If the contract offers nothing, you don't care who the Issuers is. (Some contracts do offer you nothing...)

An Independent Auditor (of a valuable contract) would need to know the pedigree of the Issuer. In evaluating the contract that is extended between the issuer and the holders of value, there needs to be some "meatspace mass" that says that the various clauses in the contract can be met. E.g., If the issuer is totally anonymous and the contract says that the issuer will be good for a million of personal assets backing then this is a difficult clause to believe in.

What aspects of good governance can be brought to bear on this situation so that the operator's interests are more aligned with its clients?

Well, one of the things that is normally done is that the assets that reserve the contractual promises can be audited in some fashion. For the gold people it was commonly suggested that cameras be used; another possibility was to conduct an audit of reserves from time to time with a person of known integrity and independence, a different one each time, under the cameras.

Has anyone explored this from a math-crypto view?

It's well explored in Ricardo (my stuff). The digital side is capable of being fully and completely audited (not that it is, but the signed receipt structure allows it). 5PM and the balance sheet approach tie the numbers to the contract and then across to the physical assets. 5PM can also be used to control the physical assets to a lesser extent, but there we find more need for physical auditing. It's hard to go totally digital and cryptographic with a pallet of gold, unless we're in one of those Neal Stephenson novels.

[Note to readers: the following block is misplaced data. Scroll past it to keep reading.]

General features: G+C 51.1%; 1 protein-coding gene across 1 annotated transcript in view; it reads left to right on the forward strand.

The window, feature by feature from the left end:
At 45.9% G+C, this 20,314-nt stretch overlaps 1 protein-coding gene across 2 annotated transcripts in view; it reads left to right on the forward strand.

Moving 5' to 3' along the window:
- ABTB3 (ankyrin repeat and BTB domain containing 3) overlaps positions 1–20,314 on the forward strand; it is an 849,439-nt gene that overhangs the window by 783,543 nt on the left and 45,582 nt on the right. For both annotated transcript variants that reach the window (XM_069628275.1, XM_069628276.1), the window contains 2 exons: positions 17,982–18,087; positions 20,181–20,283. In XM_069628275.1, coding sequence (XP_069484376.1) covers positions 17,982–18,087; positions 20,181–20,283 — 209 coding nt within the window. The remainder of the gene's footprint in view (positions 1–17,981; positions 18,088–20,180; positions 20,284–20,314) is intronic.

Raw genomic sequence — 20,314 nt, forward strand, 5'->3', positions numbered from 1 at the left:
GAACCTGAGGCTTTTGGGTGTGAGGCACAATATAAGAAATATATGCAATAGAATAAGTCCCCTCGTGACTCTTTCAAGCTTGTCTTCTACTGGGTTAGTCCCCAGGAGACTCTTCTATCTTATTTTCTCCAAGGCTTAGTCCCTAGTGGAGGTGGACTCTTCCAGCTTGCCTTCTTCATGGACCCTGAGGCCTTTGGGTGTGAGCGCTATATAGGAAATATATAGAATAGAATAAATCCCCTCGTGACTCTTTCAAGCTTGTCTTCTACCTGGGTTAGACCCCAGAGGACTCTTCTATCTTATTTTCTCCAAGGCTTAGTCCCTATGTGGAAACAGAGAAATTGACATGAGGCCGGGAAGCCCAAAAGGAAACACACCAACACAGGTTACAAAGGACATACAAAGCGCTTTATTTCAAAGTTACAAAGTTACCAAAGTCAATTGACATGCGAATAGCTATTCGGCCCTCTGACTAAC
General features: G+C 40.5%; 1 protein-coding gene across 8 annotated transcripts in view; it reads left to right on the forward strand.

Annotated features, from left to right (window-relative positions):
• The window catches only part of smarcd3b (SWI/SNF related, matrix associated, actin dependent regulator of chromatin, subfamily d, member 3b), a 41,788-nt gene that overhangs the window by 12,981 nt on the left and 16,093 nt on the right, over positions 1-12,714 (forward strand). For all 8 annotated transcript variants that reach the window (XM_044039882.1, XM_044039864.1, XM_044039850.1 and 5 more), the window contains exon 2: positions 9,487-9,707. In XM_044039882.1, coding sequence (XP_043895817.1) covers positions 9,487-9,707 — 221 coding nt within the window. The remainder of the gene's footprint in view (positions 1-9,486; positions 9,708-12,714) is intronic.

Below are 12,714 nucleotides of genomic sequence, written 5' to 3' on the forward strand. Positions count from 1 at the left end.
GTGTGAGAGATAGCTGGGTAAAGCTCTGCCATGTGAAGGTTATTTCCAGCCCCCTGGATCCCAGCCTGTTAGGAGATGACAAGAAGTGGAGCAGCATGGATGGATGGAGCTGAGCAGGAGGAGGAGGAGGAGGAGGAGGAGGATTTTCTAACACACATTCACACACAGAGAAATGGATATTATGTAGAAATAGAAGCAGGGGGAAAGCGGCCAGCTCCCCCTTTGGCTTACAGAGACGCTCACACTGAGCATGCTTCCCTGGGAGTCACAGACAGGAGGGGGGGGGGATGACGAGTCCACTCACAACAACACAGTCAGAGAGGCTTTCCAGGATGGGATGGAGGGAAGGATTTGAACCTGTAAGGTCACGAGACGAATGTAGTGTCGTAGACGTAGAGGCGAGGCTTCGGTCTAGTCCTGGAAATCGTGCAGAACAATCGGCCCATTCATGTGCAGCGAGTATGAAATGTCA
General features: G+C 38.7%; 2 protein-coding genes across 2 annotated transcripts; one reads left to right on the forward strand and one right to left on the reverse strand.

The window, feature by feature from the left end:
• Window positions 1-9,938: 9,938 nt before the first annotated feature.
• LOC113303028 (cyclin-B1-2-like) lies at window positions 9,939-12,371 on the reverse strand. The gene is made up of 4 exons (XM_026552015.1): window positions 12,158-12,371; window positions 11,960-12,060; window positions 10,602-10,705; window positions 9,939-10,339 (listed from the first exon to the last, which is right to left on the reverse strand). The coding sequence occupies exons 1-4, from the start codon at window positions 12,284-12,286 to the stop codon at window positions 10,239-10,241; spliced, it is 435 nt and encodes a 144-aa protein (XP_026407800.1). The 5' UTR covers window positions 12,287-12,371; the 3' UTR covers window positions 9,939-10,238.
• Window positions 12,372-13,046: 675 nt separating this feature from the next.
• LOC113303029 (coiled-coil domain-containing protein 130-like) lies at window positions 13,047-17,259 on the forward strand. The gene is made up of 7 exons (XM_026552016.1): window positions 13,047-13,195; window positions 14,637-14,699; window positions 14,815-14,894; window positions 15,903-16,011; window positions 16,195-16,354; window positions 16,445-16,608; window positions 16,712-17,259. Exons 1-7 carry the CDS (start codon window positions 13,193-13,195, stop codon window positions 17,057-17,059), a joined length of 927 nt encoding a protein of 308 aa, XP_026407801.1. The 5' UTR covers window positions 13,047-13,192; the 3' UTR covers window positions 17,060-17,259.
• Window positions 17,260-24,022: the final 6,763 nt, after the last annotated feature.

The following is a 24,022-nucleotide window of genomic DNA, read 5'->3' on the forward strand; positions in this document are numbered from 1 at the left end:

If the backing is distributed among a multitude of holders (e.g., in a fashion similar to how Lloyds backs their insurance empire), who's identities are kept secret until audit time and then only a few, randomly selected, names and claimed deposit amounts are revealed to the auditors, might this statistical sampling and the totals projected from the results be a reasonable replacement for 'full asset' audit? To protect the identities of the holders could a complete list of the hashes of each name and claimed deposit be revealed to the auditors, who then select M of N hashes whereupon the operator reveals only those identities and claimed deposits work cryptographically?

The Independent Auditor is likely to demand the whole list and then to sample and test. If not, he has to audit your formulas, and Auditors don't place much faith in crypto blah blah as a matter of principle.

With something like physical assets, it is hard to gain long term trust if you do not identify the location of the assets to some extent, at least in the early days. Short term trust can be gained, this has been shown empirically, so if you are operating a transient payment system then that has more of a chance of getting away with missing elements of governance. The smaller transactions cycle is completed so quickly that people know when things aren't working more quickly.

Bear also in mind that the classical audit approach is designed for a static, snap-shot, long-distance approach. This is all topsy turvy these days. You need to look more for open governance, rather than employing auditors, as otherwise you're wasting your money.


PS: disclosure, I write these things, and am also a auditing a non-FC system at the moment.